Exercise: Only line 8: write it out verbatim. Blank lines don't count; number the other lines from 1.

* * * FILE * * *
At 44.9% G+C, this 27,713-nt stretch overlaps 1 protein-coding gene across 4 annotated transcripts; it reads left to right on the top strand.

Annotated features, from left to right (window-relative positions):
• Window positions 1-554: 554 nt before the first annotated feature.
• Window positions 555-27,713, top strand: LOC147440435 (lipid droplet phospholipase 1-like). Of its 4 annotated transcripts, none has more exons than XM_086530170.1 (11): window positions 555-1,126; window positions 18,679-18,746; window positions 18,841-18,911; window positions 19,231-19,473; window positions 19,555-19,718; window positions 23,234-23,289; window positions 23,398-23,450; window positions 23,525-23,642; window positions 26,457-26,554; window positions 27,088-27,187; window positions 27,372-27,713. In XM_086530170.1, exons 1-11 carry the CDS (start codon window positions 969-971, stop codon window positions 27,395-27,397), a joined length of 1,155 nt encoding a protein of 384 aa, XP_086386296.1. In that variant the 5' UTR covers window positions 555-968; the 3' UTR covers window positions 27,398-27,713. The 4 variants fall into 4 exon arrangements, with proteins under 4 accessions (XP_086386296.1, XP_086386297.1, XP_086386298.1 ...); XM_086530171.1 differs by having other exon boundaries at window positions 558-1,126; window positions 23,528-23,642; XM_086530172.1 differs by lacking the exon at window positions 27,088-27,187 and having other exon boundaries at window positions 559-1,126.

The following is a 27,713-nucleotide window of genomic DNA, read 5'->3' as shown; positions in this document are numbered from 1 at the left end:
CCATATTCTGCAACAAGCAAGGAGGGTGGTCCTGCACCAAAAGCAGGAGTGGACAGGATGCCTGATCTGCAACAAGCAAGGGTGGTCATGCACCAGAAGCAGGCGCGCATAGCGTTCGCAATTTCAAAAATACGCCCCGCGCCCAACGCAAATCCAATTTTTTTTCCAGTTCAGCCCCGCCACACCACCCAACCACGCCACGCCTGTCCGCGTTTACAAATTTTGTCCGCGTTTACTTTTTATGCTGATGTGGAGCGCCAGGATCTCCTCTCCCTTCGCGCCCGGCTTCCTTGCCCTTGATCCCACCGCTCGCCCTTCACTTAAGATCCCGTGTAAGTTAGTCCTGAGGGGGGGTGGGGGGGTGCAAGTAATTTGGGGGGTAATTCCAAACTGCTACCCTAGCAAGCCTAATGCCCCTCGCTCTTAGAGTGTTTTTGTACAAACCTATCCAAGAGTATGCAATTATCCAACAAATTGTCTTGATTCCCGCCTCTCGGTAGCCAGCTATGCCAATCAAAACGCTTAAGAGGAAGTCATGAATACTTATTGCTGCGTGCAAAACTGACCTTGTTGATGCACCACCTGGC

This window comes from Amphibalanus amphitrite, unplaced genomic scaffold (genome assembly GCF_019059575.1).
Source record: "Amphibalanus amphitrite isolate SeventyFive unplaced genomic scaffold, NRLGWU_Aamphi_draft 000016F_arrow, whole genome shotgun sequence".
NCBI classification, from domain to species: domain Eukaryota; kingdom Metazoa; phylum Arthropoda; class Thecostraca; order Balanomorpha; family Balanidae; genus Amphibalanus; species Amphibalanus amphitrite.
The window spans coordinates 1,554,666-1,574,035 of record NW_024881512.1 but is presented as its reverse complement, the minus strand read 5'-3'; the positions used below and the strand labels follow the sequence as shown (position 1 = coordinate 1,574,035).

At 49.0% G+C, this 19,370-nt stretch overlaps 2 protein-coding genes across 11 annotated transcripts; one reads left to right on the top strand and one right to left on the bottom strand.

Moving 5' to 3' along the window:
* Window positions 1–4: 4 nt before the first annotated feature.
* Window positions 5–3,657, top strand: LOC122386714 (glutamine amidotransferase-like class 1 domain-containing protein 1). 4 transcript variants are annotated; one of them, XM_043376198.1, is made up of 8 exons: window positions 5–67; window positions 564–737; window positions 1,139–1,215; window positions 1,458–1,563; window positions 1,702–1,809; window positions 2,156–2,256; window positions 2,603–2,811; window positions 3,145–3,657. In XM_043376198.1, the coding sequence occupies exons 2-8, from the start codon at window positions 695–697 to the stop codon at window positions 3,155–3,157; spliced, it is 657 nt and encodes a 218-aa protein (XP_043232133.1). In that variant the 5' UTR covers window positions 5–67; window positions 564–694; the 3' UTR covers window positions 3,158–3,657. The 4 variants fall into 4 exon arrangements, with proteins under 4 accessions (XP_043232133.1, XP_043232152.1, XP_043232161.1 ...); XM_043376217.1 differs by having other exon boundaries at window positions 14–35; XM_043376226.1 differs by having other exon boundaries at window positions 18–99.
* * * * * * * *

Source record: "Amphibalanus amphitrite isolate SeventyFive unplaced genomic scaffold, NRLGWU_Aamphi_draft 000016F_arrow, whole genome shotgun sequence".